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Rural Economy

Volume 559: debated on Thursday 7 March 2013

Stimulating economic growth is the top priority for this Government. We want to see rural areas contributing to and benefiting from that growth. A £165 million package of measures from the 2011 rural economy growth review is helping rural communities. We are improving superfast broadband infrastructure in the remotest areas and boosting key sectors such as tourism. We are increasing export potential and unlocking barriers to growth by removing red tape.

I thank my hon. Friend for his answer. He is right that superfast broadband is one of the key drivers of growth in the rural community. York and North Yorkshire have made great progress on delivering the Government’s target of 90% coverage by 2015. However, there is a danger that the digital divide could widen for some rural communities in the other 10% of cases. Will my hon. Friend do all he can to push the case for those rural communities?

The hon. Gentleman is absolutely right. We must make sure that the advantages of high-speed broadband reach every community across the country, which is exactly what we are determined to do in time. The good news is that we are reaching an extra 100,000 households a week, so they now have the opportunity to use high-speed broadband. I think that is very good news and we will, of course, continue to roll out the programme across the country.

If the Minister is so committed to boosting rural growth, why is he taking out of the pockets of poor agricultural workers a quarter of a billion pounds by abolishing the Agricultural Wages Board, which was opposed by two thirds of those in the consultation, including many farmers?

The hon. Gentleman is simply wrong about the consequences. I note that in the other place yesterday evening, their lordships, having carefully considered the evidence, supported the Government’s position.

Last night at the meeting of the all-party parliamentary group on cheese, the Minister was able to see a wide array of excellent British cheeses, which are highly regarded in the world markets. I know that the Secretary of State has done good work promoting British cheese in China. What other countries will the Department target on behalf of these excellent British products?

I think we have to do everything we can to promote excellent British products. Indeed, I entirely agree with what my hon. Friend said about cheese. I was delighted to see cheese from my own constituency on display at last night’s meeting, but I was even more delighted only last week to see cheese produced only four miles from where I live on display in Dubai at the biggest international trade fair in the world. We were promoting the interests of British business, and over 60 businesses were there. I will also be pleased to join British companies in promoting good British produce in Bangkok next week.

The Minister will be aware of a good article and the very fine speech given just this week to the Engineering Employers Federation by the Secretary of State for Business, Innovation and Skills. Much of what he is saying would regenerate the rural economy, but he is also a passionate supporter of crowd funding and crowd sourcing, which many of us see as a regenerative tool in towns and in the rural economy. What does the Minister think of that?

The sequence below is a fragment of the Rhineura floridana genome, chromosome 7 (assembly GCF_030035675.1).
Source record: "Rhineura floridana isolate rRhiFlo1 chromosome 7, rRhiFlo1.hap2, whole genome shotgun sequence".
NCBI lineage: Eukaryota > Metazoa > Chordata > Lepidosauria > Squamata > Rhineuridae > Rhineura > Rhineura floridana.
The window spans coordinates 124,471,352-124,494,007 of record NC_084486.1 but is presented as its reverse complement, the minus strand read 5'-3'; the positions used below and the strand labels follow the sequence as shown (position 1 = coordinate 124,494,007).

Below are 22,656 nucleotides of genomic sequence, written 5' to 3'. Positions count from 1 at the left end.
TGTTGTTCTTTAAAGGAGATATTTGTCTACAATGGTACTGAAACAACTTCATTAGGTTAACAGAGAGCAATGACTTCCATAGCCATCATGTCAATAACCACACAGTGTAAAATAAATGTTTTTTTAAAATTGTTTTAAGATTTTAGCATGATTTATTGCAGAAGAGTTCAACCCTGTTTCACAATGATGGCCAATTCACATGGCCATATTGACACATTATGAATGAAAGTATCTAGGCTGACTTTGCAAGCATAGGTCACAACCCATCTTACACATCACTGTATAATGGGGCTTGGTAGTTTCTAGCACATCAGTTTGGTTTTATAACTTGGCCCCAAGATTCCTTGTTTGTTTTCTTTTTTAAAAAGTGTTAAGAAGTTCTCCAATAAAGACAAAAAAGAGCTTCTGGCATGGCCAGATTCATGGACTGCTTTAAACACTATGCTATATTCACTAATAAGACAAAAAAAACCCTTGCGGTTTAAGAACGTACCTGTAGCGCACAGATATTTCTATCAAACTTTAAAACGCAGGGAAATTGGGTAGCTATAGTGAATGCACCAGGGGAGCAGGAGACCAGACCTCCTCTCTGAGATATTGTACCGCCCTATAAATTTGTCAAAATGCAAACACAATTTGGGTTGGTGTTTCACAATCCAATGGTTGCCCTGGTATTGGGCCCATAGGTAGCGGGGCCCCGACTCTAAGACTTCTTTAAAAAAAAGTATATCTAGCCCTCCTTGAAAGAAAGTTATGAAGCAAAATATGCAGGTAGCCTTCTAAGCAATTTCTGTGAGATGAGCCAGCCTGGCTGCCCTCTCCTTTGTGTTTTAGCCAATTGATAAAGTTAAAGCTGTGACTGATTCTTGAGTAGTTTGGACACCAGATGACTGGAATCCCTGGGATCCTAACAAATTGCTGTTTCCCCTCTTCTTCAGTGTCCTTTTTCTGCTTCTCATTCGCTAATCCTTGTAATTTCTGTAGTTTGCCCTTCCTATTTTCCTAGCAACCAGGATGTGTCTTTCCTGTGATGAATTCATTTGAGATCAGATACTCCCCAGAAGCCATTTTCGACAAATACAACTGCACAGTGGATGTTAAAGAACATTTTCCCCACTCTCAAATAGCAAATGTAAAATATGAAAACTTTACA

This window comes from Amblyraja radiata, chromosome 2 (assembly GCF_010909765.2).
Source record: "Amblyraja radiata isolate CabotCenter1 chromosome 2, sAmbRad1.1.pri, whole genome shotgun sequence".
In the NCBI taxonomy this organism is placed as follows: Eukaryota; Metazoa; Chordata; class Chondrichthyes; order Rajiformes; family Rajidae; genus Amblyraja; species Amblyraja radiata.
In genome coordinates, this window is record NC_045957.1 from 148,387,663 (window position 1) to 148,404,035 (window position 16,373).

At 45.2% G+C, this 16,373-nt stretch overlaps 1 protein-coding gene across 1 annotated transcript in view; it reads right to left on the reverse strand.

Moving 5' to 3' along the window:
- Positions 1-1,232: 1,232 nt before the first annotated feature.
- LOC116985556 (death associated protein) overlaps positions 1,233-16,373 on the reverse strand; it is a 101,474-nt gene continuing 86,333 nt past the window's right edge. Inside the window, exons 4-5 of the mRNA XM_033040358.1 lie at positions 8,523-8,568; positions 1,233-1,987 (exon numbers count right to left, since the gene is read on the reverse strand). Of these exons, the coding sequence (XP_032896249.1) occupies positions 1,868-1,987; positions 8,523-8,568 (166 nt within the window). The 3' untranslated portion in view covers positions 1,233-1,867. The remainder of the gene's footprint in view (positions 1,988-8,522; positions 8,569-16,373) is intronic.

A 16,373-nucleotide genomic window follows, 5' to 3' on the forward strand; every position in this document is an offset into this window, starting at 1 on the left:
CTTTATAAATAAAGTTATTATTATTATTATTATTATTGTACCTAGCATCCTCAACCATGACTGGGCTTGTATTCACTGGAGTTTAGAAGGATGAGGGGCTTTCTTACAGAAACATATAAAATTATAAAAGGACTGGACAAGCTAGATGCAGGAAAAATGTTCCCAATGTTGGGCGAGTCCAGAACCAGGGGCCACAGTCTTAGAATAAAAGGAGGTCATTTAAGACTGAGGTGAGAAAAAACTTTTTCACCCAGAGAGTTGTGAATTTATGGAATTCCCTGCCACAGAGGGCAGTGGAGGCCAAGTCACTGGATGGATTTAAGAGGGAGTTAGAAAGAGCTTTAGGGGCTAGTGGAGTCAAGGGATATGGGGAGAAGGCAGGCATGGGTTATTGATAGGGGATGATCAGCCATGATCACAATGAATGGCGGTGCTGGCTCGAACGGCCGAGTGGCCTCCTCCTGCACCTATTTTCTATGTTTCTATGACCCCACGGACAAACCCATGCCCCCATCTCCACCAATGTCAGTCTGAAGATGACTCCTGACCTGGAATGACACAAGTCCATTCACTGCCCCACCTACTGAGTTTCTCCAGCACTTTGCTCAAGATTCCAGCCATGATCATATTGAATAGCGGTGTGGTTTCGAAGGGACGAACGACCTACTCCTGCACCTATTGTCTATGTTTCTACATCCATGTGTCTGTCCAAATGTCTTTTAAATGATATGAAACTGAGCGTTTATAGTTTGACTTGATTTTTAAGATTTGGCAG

I think that any tool that is effective in urban areas is likely to be effective in rural areas as well. I have repeatedly sought to make the point not only that rural areas must not miss out on economic regeneration but that they are in many ways in a position to lead, as they have a huge contribution to make. I want to ensure that every single community in this country has the opportunity to enjoy the benefits of economic growth as it develops.

The residents of 22 villages in the borough of Kettering are concerned about petrol and diesel prices, rural crime and the access to and cost of off-grid energy, as well as access to rural broadband. What representations to the relevant Government Departments has my hon. Friend made on those important issues?

This Department has a responsibility for rural proofing across government, which means that we continually have a dialogue with other Departments about all the factors that have the potential to hold back individuals, businesses and communities in rural areas. The hon. Gentleman may be assured that we constantly make the point that we must have a clear regard for the more than 80% of the landmass that is rural Britain. It comprises only 20% of the population, but it is nevertheless enormously important to the fabric of this country.

How I wish that I had a pair of the Minister’s rose-tinted spectacles. In fact, the Government’s national economic strategy is shot; rural growth is further constrained by inflation running at double the national average, higher costs of living and working; and the slow roll-out of rural broadband is leading to open warfare around the Cabinet table. How does the Minister believe that taking another quarter of a billion pounds out of the rural economy and the pockets of low-paid farm workers by scrapping the Agricultural Wages Board will jump-start the rural economy?

I spent 13 years on the Opposition Benches trying to press the case for rural areas. The then Labour Government did not listen to what was said in rural areas then, and I note that the hon. Gentleman is not listening now to the realities of what is happening in those areas and the realities of what is happening in the agricultural industry. If he did, he would take a very different position.